Even if your application crashes, exits, whatever that doesn't quite work in the seed but it will eventually.
Some slightly sharper corners, the Core Spotlight and Spotlight integration aren't mutually exclusive, you can't do both.
If you try setting both entities to Core Spotlight, Display Name Expression, and the property is stored in External Record, the model compiler is going to complain at you.
And we don't currently track the results of batch operations.
Some slightly sharp corners.
This first one is something I discovered while debugging because I built all of my unit tests in a separate framework, which is run by XCTest, which doesn't have this entitlement, which made it very confusing as to why I couldn't talk to Spotlight.
Whatever application is trying to talk to Spotlight, needs to have the com.apple.application-identifier entitlement.
Most of you are going to get this by default, but if you're writing your unit tests, which are run by XCTtest be aware of this.
And of course you're going to need to handle the search result.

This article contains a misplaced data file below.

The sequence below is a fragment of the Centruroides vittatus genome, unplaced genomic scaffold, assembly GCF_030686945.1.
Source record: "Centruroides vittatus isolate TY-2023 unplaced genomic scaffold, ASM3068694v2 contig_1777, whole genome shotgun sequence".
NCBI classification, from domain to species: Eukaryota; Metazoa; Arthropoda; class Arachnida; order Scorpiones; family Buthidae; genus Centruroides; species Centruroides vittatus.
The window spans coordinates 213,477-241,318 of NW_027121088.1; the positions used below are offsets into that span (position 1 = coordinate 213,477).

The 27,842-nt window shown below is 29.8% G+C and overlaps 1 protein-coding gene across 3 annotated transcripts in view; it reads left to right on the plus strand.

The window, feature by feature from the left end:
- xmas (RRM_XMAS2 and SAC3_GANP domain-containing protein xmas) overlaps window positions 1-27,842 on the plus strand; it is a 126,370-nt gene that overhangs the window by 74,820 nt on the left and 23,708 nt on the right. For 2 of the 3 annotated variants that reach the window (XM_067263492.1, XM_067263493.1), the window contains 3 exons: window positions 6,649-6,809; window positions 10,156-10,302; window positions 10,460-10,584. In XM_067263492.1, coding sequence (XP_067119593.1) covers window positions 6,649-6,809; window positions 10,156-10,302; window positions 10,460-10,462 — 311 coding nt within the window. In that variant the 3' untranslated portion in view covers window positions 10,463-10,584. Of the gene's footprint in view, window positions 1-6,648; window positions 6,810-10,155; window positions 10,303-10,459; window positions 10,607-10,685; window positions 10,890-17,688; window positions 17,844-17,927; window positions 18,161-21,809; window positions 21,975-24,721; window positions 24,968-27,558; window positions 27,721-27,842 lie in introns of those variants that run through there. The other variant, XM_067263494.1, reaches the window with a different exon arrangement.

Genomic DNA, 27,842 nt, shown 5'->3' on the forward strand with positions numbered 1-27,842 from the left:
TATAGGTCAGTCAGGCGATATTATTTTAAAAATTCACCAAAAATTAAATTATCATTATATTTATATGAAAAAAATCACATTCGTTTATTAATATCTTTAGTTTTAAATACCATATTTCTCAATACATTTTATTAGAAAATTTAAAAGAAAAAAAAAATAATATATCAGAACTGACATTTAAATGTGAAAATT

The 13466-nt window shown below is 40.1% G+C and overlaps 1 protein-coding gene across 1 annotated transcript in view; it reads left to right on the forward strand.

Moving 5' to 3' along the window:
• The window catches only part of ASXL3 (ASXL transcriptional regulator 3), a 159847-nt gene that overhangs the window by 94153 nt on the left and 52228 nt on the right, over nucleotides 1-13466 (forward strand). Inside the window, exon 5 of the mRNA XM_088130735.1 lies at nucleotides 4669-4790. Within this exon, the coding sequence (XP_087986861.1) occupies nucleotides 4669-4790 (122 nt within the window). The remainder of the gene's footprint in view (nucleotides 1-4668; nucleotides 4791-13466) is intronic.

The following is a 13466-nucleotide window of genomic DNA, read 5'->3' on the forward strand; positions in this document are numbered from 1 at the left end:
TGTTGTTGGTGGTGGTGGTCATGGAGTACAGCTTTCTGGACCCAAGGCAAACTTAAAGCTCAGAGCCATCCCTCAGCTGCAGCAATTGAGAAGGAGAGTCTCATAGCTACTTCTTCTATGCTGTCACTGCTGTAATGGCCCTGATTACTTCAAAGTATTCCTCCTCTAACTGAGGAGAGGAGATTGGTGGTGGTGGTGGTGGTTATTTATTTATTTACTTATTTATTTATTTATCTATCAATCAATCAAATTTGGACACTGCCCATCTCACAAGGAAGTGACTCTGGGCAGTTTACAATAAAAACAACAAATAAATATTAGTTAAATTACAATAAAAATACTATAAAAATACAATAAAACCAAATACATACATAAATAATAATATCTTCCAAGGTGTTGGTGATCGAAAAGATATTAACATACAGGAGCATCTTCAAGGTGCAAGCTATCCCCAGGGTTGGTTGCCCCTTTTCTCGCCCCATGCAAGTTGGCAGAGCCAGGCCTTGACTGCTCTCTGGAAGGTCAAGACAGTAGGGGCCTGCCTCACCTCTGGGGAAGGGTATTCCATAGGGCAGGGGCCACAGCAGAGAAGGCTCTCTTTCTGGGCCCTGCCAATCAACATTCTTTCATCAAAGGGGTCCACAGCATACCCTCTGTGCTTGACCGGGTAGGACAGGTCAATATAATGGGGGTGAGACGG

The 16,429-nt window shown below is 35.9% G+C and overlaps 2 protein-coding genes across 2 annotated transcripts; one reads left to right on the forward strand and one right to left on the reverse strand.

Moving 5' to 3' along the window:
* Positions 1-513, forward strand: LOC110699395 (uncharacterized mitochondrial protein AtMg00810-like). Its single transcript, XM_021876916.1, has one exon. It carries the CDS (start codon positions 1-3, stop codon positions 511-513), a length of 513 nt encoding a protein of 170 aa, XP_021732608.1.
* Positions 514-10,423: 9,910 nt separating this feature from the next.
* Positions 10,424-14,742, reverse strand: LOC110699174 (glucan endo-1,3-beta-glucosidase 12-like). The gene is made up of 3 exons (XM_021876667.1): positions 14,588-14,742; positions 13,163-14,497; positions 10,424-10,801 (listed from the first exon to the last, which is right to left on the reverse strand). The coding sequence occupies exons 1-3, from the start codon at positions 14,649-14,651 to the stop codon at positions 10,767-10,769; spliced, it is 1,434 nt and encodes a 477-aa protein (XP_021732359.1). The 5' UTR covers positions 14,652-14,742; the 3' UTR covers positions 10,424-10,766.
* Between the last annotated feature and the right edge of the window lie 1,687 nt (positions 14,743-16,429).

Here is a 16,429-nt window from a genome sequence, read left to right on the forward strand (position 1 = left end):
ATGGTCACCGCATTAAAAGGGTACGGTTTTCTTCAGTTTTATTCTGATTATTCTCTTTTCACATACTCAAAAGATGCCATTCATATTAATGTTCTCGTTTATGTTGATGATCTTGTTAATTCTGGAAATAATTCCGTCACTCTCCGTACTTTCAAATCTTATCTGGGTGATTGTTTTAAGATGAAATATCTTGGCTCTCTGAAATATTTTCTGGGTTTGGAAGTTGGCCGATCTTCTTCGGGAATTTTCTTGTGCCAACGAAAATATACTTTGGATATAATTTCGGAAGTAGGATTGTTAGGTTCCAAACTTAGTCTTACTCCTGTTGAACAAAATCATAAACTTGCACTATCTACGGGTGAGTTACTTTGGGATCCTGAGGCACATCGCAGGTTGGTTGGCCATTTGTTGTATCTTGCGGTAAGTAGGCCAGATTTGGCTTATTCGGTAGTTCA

You need to implement Application, Continue User Activity on your application delegate and you know, put whatever you'd like in there.
We saw this on screen or the demo, but I'm just walk through it here.
This is the method you'd be implementing.
Pretty simple, grab the User Activity user info.
The identifier manage object ID is stashed in there under KCS Searchable Item Activity Identifier.
Just turn that into a managed object ID and then you can do whatever you'd like.
Watch a new window, zoom to the correct view, whatever.
There are however some really sharp corners involved.
Which is that if you were using the old Spotlight integration, it's going to be up to you to delete your old reference files if you had them on disc, because we can't know if there was semantic meaning to those.
And the Core Spotlight API's are x86 only, which means that this feature is x86 only.
So it's time to upgrade your applications people.
And that's Core Spotlight.
We've also added a New Indexing API.
So what is indexing?
Indexing is a way that allows you to configure your database to do faster searching.
You can have multiple indexes, each of which can have multiple columns, and a column can actually belong to multiple indexes.
So this allows you to set up a lot of indexes that the database can use to choose the most efficient index for whatever query it's trying to execute.
It will basically look at the aware clause and say, oh I'm trying to use these columns I'll use this index.
And now I'm going to do a little bit of a digression on indexing for those of you, you know, aren't database heads.
The basic form of indexing that supported everywhere by everything is a Binary Index.